Tuesday, 30 December 2014

A job at the Poetry Translation Centre

A rather nice opportunity!

The Poetry Translation Centre – the highly-regarded, Arts Council-funded organisation dedicated to translating contemporary poetry from Africa, Asia and Latin America, is expanding its activity and reach from January, 2015 and has created the new, full-time post of Administrator/Communications Manager to support the Directors in this ongoing development of the organisation. Based in London, England.



You can find out more here http://www.poetrytranslation.org/news/174.

How the touch of the flowers makes one's flesh tingle!

Numb from the holidays? Climb into a tree like John Muir and write...

The hemlock (Tsuga Mertensiana) is the most beautiful conifer I have ever seen; the branches and also the main axis droop in a singularly graceful way, and the dense foliage covers the delicate, sensitive, swaying branchlets all around. It is now in full bloom, and the flowers, together with thousands of last season's cones still clinging to the drooping sprays, display wonderful wealth of color, brown and purple and blue. Gladly I climbed the first tree I found to revel in the midst of it. How the touch of the flowers makes one's flesh tingle! The pistillate are dark, rich purple, and almost translucent, the staminate blue, --a vivid, pure tone of blue like the mountain sky, --the most uncommonly beautiful of all the Sierra tree flowers I have seen. How wonderful that, with all its delicate feminine grace and beauty of form and dress and behavior, this lovely tree up here, exposed to the wildest blasts, has already endured the storms of centuries of winters! 



You can find more of the beautiful illustrations and experiences from John Muir's My first Summer in the Sierra courtesy of the Sierra Club (which Muir founded) here http://vault.sierraclub.org/john_muir_exhibit/writings/my_first_summer_in_the_sierra/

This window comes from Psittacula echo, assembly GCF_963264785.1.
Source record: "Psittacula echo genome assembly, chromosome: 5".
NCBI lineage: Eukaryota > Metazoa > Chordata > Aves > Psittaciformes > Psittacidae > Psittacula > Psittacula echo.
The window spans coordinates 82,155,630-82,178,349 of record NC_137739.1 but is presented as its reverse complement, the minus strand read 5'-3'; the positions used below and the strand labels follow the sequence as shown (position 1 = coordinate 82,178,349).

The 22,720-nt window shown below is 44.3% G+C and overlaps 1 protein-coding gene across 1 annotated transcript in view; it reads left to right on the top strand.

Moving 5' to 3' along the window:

Analysis of Matthew Arnold's Dover Beach

What better way to bring in the new year than by an interpretation of a poem of doubt and hope via the medium of Venn diagram?*



You can make up your own mind below.

Dover Beach

The sea is calm tonight.
The tide is full, the moon lies fair
Upon the straits; on the French coast the light
Gleams and is gone; the cliffs of England stand,
Glimmering and vast, out in the tranquil bay.
Come to the window, sweet is the night-air!
Only, from the long line of spray
Where the sea meets the moon-blanched land,
Listen! you hear the grating roar
Of pebbles which the waves draw back, and fling,
At their return, up the high strand,
Begin, and cease, and then again begin,
With tremulous cadence slow, and bring
The eternal note of sadness in.

Sophocles long ago
Heard it on the Ægean, and it brought
Into his mind the turbid ebb and flow
Of human misery; we
Find also in the sound a thought,
Hearing it by this distant northern sea.

The Sea of Faith
Was once, too, at the full, and round earth’s shore
Lay like the folds of a bright girdle furled.
But now I only hear
Its melancholy, long, withdrawing roar,
Retreating, to the breath
Of the night-wind, down the vast edges drear
And naked shingles of the world.

Ah, love, let us be true
To one another! for the world, which seems
To lie before us like a land of dreams,
So various, so beautiful, so new,
Hath really neither joy, nor love, nor light,
Nor certitude, nor peace, nor help for pain;
And we are here as on a darkling plain
Swept with confused alarms of struggle and flight,